Theatre Review: Casting The Runes at Tobacco Factory Theatres, Bristol
This review was first written for the Public Reviews
Robert Lloyd Parry tingles the spine in a one-man retelling of two chilling tales from the pen of ghost story writer extraordinaire M R James.
Seated in a wing-backed chair with a single candle lighting the darkness and a whisky decanter beside him on a table scattered with papers, Lloyd Parry is the image of the scholarly antiquarian author who first performed the stories to amuse his Cambridge friends in the years leading up to World War One.
Without any preamble, he leaps straight into a fluent and fast-paced delivery of the first story of the evening, the eponymous Casting the Runes. The self-styled Abbot of Lufford, a certain Mr Karswell, does not take kindly to being overlooked in academic circles for his paper concerning the truth about alchemy.
When Mr Dunning, the man who rejected Karswell’s work, experiences a series of increasingly sinister events which haunt his well-being, he seeks out the brother of John Harrington, a man who died in mysterious circumstances after writing a damning review of Karswell’s book on witchcraft. But, in uncovering the supernatural secret of Harrington’s demise, the pair begin to realise the full, vengeful horror of Dunning’s own predicament.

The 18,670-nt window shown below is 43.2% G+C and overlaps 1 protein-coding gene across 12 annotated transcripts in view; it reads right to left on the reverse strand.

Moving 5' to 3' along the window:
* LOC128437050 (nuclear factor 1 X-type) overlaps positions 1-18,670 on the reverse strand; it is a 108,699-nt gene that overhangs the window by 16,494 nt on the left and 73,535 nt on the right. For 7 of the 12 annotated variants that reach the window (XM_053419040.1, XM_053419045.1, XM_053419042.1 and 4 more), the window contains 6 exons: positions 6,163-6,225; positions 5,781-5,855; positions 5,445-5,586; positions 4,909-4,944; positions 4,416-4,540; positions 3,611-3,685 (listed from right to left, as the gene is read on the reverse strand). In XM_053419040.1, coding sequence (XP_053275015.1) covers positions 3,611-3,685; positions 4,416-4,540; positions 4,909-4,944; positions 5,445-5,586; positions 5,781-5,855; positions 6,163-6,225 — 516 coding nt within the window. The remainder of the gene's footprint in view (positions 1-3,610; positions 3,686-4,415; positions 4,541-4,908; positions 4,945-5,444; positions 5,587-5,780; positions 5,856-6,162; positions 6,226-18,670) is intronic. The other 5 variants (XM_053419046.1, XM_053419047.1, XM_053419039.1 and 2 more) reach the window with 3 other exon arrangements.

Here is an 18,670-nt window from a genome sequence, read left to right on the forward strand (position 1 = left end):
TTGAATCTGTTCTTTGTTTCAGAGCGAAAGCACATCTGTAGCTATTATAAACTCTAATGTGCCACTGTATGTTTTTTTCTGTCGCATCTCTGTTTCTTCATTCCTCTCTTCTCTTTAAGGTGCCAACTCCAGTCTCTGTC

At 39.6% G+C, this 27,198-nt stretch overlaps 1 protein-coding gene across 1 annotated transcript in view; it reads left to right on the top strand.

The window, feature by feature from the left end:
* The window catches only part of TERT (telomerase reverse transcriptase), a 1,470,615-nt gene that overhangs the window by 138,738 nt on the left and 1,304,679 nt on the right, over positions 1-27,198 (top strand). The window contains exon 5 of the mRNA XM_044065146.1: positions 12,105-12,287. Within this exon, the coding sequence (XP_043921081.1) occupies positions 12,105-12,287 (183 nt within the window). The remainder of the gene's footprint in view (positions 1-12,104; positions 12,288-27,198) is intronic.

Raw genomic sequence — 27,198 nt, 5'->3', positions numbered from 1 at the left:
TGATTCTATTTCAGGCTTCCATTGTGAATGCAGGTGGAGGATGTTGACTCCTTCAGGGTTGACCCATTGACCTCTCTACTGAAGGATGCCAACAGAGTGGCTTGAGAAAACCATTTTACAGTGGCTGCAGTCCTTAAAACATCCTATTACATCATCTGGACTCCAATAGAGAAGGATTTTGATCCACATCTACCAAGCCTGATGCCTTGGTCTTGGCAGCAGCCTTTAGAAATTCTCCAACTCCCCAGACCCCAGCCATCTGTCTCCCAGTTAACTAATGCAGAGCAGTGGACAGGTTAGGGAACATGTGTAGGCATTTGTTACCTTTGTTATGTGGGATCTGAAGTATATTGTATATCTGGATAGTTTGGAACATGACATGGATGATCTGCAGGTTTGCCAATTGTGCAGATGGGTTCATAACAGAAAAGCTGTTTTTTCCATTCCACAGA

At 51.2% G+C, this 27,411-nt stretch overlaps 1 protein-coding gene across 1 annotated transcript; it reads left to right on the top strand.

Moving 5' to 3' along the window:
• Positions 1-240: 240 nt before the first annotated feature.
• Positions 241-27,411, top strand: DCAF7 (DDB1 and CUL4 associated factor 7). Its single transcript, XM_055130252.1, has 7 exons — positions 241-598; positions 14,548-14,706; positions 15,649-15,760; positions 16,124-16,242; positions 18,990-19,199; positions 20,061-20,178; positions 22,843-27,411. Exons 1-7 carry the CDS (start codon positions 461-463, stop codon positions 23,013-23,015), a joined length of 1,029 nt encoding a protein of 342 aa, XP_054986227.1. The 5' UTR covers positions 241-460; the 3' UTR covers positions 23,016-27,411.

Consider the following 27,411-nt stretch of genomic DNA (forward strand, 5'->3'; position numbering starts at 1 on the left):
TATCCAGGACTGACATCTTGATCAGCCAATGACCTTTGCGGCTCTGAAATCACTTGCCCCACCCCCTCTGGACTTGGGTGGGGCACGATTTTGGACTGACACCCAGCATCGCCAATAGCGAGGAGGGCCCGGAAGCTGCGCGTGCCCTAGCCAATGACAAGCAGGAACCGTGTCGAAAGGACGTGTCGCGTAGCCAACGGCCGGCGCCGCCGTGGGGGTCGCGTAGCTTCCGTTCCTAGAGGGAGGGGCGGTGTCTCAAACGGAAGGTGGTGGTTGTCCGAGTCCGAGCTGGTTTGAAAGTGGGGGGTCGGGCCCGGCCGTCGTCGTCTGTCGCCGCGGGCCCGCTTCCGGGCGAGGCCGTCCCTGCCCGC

Lloyd Parry recounts his tale as if talking to old friends in the corner of his library; his word-perfect delivery is mesmerising. It’s eerily dark and, as his story tumbles forth, there are minimal changes to the lighting and no sound other than his voice. In this simple setting, he single-handedly holds the audience’s silent and rapt attention from the start.
If Casting the Runes is known for being the story upon which the 1957 horror film Night of the Demon is based, the second story is less familiar but equally riveting. The Residence at Whitminster is a tale of a peaceful English church and community overcome with strange happenings. There is the sacrifice of a cockerel called Hannibal and a room full of sawflies no bigger than an inch long – or could one of them grow to be the size of a man?
Once again, the dark magic of M R James’ story is magnified by Lloyd Parry’s telling, the ghosts created by what isn’t said and the power of your own imagination. We are warned in advance to expect moments of “pleasing terror” and this description is very apt; on leaving the theatre, there is a feeling of having been enjoyably enthralled, but still a desire to steer clear of dark shadows.
M R James is familiar ground for Lloyd Parry; the majority of his one-man shows feature the author’s stories and tap into a gothic preoccupation with the supernatural. By the evidence of Casting the Runes, it’s a spellbinding and winning combination which is earning him a well-deserved following.